Postgraduate students and their mentors from universities across Africa have the opportunity to apply for a dynamic seven-week course at UCT which could propel them into the world of film-making.
The African Filmmaking Fellowship (AFF) is run by UCT’s Centre for Film & Media Studies (CFMS) and aims to empower the participants to improve their film-making skills, as well as set up similar courses in their home countries.
“We look at pairs of applicants from African universities – a postgraduate student linked with a supervisor, lecturer or mentor in their department,” explained Dr Liani Maasdorp, the academic director of the UCT Television Studio. The goal is to equip the pair with a bouquet of skills that will have a ripple effect once they return home.
“We encourage the teams to pay it forward. The idea is that we bring 10 to 12 people to Cape Town, but when they get home they either create a community-based course that empowers people to do citizen journalism, or they create a new course at their university, or improve something that is already there,” she said.
Past participants, from countries including Nigeria, Zambia, Namibia, Ghana, Ethiopia and Zimbabwe, have described the seven-week experience as “life-changing”, “thrilling” and an “eye-opener”, while Zambian participant MacPhersson Mutale says it was “a window into the future”.
This is the third and final year the centre will run the AFF, which is funded by the Robert Bosch Stiftung charitable institution.
Teaching and training
The course, which will run from 29 October to 14 December this year, comprises three parts. Five weeks are dedicated to conceptual and practical skills, with one week set aside for teaching methods and the final week for mobile journalism.
For the first five weeks, participants will work in tandem with the centre’s established Stepping Stone course for emerging South African film-makers. They will learn the basics of camera operating, editing, directing, structuring a piece, writing a script and producing.
Maasdorp said participants come up with their own concepts for a short production as one of their projects. It could be a biography, a character story, or a journalistic or feel-good story about something in the community.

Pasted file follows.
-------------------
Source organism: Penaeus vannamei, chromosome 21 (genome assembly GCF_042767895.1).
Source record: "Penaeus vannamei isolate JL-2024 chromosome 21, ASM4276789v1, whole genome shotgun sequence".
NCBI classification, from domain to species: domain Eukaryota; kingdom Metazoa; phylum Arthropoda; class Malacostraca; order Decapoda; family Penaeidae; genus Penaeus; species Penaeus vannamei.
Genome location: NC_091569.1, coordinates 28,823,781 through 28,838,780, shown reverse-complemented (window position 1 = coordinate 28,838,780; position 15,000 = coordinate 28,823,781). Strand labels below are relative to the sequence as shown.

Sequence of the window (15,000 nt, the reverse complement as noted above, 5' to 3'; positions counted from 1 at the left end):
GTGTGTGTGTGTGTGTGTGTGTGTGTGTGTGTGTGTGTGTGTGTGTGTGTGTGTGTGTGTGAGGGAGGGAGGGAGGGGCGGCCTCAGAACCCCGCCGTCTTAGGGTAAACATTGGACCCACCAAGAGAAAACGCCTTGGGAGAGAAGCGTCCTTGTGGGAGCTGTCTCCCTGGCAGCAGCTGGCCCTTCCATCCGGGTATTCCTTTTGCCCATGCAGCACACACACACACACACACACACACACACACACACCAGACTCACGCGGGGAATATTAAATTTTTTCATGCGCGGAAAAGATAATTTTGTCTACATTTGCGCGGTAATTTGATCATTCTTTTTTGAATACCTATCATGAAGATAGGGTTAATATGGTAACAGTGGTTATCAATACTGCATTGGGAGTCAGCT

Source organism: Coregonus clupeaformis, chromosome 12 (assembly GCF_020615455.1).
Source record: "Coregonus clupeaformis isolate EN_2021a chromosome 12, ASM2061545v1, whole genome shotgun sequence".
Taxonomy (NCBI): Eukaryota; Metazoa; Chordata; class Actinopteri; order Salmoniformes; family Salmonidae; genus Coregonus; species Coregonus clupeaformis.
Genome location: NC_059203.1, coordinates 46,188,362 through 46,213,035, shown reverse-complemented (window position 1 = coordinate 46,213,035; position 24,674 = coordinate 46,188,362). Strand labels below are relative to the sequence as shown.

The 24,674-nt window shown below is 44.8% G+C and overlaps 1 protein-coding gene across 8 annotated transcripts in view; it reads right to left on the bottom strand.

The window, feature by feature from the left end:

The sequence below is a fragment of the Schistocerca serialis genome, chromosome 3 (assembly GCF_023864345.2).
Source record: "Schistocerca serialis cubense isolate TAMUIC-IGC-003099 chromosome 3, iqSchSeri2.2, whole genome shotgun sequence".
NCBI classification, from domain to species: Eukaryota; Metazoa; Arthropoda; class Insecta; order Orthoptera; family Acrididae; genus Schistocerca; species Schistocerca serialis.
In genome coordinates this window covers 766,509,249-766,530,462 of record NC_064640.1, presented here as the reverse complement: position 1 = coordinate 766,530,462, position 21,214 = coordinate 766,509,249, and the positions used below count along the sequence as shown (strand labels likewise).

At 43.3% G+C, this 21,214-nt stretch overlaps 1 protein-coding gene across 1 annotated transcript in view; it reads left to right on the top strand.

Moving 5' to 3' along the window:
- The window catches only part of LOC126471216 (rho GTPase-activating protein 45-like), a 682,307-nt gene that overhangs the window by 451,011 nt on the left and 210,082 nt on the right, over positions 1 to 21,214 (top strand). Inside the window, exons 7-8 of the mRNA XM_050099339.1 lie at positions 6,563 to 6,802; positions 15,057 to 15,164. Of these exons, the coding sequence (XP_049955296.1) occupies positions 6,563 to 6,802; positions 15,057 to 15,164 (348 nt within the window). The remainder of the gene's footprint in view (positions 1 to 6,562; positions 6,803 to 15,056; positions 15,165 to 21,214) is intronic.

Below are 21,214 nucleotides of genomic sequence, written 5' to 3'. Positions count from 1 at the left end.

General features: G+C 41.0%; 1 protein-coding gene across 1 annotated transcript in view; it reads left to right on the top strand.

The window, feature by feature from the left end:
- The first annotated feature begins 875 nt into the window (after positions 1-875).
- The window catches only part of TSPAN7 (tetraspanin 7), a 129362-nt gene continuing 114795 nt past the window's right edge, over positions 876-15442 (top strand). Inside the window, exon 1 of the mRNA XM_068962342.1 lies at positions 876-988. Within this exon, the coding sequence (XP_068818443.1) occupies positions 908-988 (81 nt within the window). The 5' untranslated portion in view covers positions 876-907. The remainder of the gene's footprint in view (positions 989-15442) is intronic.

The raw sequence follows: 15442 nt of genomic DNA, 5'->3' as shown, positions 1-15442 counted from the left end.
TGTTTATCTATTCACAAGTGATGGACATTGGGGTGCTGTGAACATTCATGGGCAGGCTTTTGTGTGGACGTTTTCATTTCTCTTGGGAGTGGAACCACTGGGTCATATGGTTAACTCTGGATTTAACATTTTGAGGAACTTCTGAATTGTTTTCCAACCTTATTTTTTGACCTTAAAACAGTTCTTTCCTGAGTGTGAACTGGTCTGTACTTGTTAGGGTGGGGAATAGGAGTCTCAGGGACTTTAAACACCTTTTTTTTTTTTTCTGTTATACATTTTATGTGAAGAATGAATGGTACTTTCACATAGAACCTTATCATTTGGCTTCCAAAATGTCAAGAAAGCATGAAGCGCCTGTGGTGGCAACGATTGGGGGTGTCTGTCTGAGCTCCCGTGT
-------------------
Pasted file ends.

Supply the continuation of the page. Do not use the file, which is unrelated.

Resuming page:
Each participant gets the opportunity to pitch a concept for a production, then the five concepts with the greatest number of votes are selected. The pitching is in itself a very valuable part of the course. Final projects are usually linked to research or community projects carried out by UCT researchers.
“We work with participants on teaching methods and expose them to free online resources, which are powerful in terms of creating blended learning spaces.”
Spreading the knowledge
In week six, the African Film Fellows will do a one-week facilitator training course in which they learn teaching methods. This is seen as a catalyst for spreading the knowledge and skills they have learnt further afield.
“We work with participants on teaching methods and expose them to free online resources, which are powerful in terms of creating blended learning spaces,” explained Maasdorp, adding that some learning was fact-to-face and some online.
“We share our full curriculum and lesson plan with the Fellows, so that they are able to take it and implement it at home. They get inputs from various people on various issues, from teaching methods and decolonising education, to developing an identity as a teacher.”
After learning about teaching methods, the participants pitch an idea for how they would like to carry their work forward in their home countries.
Past Fellows have pitched courses they plan to offer at their universities and within their communities, while one worked on an expanded year-long diploma course based on the Stepping Stone curriculum.
In the seventh and final week, the Fellows complete short courses on mobile journalism and podcasting.
Students may not have their own cameras, equipment or edit suites at the university, which is why mobile journalism has been included in the course.
“Mobile phones these days can shoot very beautiful and high-quality images, so this is an accessible tool. You don’t necessarily need to have an expensive video camera to be a film-maker,” said Maasdorp.
She is encouraged by the diversity of people who have taken part in the course, as well as the links and friendships that are made across universities in Africa.
“I feel very proud to be able to deliver on one of UCTʼs Vision 2020 goals of connecting various African academics and practitioners, and creating something that is pan-African.”
These sentiments are echoed by the alumni, who are inspired and keen to share what they have learnt.
“We are taking individuals from different parts of the African continent from the level they were playing at, to a new level. This will affect not only the participants themselves, but the communities and countries they represent,” said past participant Samuel Igbedion.
For more information about the course, please email UCT Television Studio learning coordinator Thabo Bopape at firstname.lastname@example.org. Applications close on 26 September 2018.
See how the course has inspired talented young African film-makers:
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